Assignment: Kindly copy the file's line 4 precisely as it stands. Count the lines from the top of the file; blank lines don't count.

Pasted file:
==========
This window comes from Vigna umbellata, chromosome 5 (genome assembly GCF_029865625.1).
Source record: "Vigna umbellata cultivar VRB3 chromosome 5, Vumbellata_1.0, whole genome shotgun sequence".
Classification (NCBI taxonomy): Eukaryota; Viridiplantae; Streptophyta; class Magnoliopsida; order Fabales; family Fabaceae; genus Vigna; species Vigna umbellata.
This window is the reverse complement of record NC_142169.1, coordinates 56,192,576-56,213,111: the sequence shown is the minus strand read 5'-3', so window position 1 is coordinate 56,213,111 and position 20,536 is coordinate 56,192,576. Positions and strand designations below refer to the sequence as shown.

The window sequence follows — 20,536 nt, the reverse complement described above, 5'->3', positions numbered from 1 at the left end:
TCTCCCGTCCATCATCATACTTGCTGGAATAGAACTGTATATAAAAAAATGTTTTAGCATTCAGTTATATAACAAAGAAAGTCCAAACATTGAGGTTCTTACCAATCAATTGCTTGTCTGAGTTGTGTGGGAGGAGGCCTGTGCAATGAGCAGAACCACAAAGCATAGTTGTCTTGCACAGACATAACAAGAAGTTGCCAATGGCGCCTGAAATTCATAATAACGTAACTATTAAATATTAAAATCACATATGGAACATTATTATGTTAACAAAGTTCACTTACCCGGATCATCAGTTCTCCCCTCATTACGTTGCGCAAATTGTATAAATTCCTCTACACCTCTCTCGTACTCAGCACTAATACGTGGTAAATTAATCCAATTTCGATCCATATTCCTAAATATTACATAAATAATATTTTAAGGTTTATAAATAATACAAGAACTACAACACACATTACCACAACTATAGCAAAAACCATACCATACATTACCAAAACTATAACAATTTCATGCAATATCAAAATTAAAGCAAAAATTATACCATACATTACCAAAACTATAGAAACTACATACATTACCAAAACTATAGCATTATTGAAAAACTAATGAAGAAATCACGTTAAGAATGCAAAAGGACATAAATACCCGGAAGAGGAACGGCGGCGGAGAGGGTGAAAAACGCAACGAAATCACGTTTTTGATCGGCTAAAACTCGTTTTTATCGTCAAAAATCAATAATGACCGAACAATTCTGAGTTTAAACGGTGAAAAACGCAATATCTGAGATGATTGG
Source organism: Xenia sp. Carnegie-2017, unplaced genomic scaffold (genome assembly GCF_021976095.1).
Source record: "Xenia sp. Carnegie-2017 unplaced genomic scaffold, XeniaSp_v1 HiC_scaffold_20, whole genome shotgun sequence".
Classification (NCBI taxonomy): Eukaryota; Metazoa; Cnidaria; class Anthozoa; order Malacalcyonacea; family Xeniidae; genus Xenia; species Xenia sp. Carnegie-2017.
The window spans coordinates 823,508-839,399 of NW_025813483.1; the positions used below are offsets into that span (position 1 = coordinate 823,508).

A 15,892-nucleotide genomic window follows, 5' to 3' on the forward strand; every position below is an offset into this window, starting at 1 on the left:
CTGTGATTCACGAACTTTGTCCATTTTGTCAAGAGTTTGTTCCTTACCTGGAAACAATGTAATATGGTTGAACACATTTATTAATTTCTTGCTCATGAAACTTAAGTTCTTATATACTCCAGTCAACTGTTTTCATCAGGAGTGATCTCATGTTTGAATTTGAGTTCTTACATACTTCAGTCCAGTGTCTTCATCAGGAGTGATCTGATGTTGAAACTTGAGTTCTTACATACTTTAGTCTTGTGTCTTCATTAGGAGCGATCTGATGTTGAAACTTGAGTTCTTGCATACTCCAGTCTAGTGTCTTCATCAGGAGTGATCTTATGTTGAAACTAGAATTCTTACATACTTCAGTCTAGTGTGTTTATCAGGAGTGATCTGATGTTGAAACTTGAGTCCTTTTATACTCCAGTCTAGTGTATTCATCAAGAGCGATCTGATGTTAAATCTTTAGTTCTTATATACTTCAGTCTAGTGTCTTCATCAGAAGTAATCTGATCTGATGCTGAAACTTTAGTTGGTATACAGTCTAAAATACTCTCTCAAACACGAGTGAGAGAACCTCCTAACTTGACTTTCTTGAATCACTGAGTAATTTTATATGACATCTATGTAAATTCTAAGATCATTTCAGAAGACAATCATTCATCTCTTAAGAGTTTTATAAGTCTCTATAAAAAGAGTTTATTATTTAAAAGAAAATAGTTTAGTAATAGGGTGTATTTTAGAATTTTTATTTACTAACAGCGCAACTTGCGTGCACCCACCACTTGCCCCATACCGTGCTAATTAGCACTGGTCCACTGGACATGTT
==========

This window is the reverse complement of record NC_142169.1, coordinates 56,192,576-56,213,111: the sequence shown is the minus strand read 5'-3', so window position 1 is coordinate 56,213,111 and position 20,536 is coordinate 56,192,576. Positions and strand designations below refer to the sequence as shown.